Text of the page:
The languages of Dementia
On a daily basis men and women will walk through congested airports. They will check in luggage and Show identification. Those whose trips will extend across borders of foreign lands will reach into their pocket or purse to pull out a passport. This is a symbol that the next stop will be in a place where the language is different. And beyond that the local dialect may be different. Spanish in Spain is different from Spanish in Mexico which is different from Spanish in Guatamala. Even in the United States we have regional intricacies of language. The you of Michigan is the yinns of Pittsburgh which is the y’all of the south.
When I travel to work each day I use my passport to enter the community and culture that I have so joyfully learned to function in. My passport is my work badge. I gently walk to a little noticed out of the way door. This door keeps the people of the community safe. I swipe that badge over the electronic monitor. A quiet click and a tiny green light gives me the go ahead just like the TSA agent at the airport. It is my passport into a culture packed with different languages. The language of the 42 residents that live in three houses, connected by large hallways and a beautiful courtyard, is that of Dementia. Each morning I pass through the door that leads me to my favorite land. Immediately I will notice the smell of bacon being cooked as if it was made to order just for me. It is the homemade breakfast that the people of the community will eat. It is made fresh just as they wake. Every inch of this living space is made for them so they can enjoy the commuity that their lives craft. I will greet Elaine who has just finished her breakfast of eggs and oatmeal. As I speak to Elaine I use my interpretive skills to speak the language of the “repeater.” After a friendly reply to my good morning Elaine will inquisitively look at her daily schedule of programs and then look up intently into my face. Her eyes are strong and thoughtful. She will ask me about the morning gathering. “Where is this morning gathering at?” I respond, “It is in the music house down the hall Elaine.” She will ask me, “what do they do at morning gathering?” I will explain to her about the group discussion and daily reflection that takes place. We will have some more small talk and a minute later she will come back to the question, “Where is this morning gathering at?” I will respond just as I did the first time. She will follow this up with, “What do they do at morning gathering?” With my best customer service smile I will respond just as I did a minute earlier explaining to her what goes on at the moring gathering and how enjoyable it is. As we continue to talk she tells me about selling real estate and what it was like to be a girl with seven brothers. Elaine will eventually circle back to the same questions about morning gathering. Elaine moved in three months ago and everyday we have had the same conversation multiple times and each day she will greet me with the same conversation and litany of questions. Many of the neurons of Elaine’s brain have turned into bundles of plaques and tangles. This is what the disease of dementia does. It turns the fully functioning computer called the human brain into a confused jumbled set of wires that keep if from operating as it once did. She remains a wonderful storyteller and giver of advice and a humorist. She will tell me stories from fifty, sixty, seventy years ago with attention to the specific details that make me feel as if I was part of the original story. But she will not remember the questions or conversation we had three minutes ago. She will not remember the stories she tells me and she has told me every day with the same fine attention to the details that paint the portrait of her life’s narrative. She is ninety one years old and she speaks with the same confidence that she did when she was selling property in mid life. Her strong Jewish eyes speak of her heritage as if she had just learned it. She sings the songs of her youth, recalling every word and detail as if she had just heard them. I speak Elaine’s language of consistent repeating, I give her hope to enjoy the day and I make my way farther along in our community.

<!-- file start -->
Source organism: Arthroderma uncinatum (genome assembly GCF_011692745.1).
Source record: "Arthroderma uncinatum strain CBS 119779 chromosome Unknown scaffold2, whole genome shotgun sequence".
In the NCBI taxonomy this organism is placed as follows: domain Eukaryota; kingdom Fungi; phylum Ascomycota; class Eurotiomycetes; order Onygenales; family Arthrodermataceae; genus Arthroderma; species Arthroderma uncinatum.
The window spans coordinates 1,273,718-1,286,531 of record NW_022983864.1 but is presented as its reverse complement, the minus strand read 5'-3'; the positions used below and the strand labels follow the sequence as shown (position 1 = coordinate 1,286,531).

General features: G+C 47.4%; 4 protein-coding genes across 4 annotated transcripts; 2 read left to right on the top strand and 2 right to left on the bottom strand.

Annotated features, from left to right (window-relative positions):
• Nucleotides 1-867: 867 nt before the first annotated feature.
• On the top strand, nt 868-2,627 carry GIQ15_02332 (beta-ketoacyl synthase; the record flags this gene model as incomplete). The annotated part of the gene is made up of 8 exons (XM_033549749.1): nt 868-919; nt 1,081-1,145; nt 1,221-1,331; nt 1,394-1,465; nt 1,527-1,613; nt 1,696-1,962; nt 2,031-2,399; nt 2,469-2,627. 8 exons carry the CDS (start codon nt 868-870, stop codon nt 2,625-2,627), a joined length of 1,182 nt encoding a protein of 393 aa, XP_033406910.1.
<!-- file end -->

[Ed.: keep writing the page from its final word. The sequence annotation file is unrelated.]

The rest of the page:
Here comes Stew. As always he sees me, greets me with a smile and handshake and a pat on the shoulder. Stew treats me just like one of his old cronies in the lawyer world. If anybody walks by same will compliment me in front of the passer by. The words off of his mouth say, “Da uh ga mea over there. I min odo si br ha.” I will not interrupt him and I listen closely as he speaks one of the other languages of dementia. I will interpret Stew’s word Salad, as it is called. A visitor to our neighborhood would think this is a bunch of jumbled words. It actually has a clarity to it that one can understand if you spend time getting to know Stew. And he is worth listening to and getting to know. after graduating from West Point, where he participated in one of the greatest football rivalries known which is the Army vs. Navy football game he was sent to Viet Nam. He survived the rigors of warfare and went on to become a big time lawyer. When we drive across the City, Stew points out all the buildings he knew so well. “I dro tha ba mat in that. dru plst crd.” When we go on these bus trips he is always sure to say, “don good.” He is positively reinforcing my quality of work driving the bus. Stew is well known for his honest eyes when his is giving positive reinforcement. The strict discipline of West Point, the trials of war and the high positions he held as a lawyer have not taken away Stew’s humble nature. He is a man who genuinely loves people. While I never know exactly what Stew is saying, I listen closely, I think back to his story of days past and I live in his story of today. With that informantionI know that he is talking about getting ready for a meeting or seeing the boys downtown or he is telling me about his family. When I tell him I live near the airport he tells me stories with his word salad. He has said something about some work he did near the airport or when the airport opened. Or maybe it is a story of an airplane in the war? I am not sure which because in the long run it does not matter. What matters is that I listen to him with dignity and respect. He is a man who has served his country, his community and his family. He has welcomed me into his home and neighborhood and made me feel like one of the boys . Stew has the same character he has had for his entire life. Whether you have been a fellow plebe, a fox hole mate, a big shot business man or a person like me, who holds no special titles and has not done near the work that Stew has done, Stew makes you feel important. He is the kind of man you want to be around, people are drawn to him, you could only hope that he would be your mentor. The people in this community listen to him, they laugh with him and they want to care for him. Stew has lost his ability to orate the way he once could and it takes some effort to understand his language. He will talk about topics which make complete sense to him but not to the average person. But for those of us who know Stew, we hear him we understand him, we talk to him with dignity and respect. And even when we do not totally understand, we listen to him as if we do. Parts of his brain have atrophied and do not fully function. Dementia has melted away some of the grey matter that exists in the protection of his skull. He has left his life of complete independence to live in this community where caregivers take care of him. But he is the same honorable man that devoted his life to doing what is right, treating others with dignity and respect. When we make an effort to interpret his language and understand who he is today we gain a greater appreciation for his story. Stew has a story. Stew is a living story. In his dementia and with his word salad, he is full of life and vigor, humor and sometimes anxiety. Whatever story he tells and creates today I am privileged to have the honor of being his friend.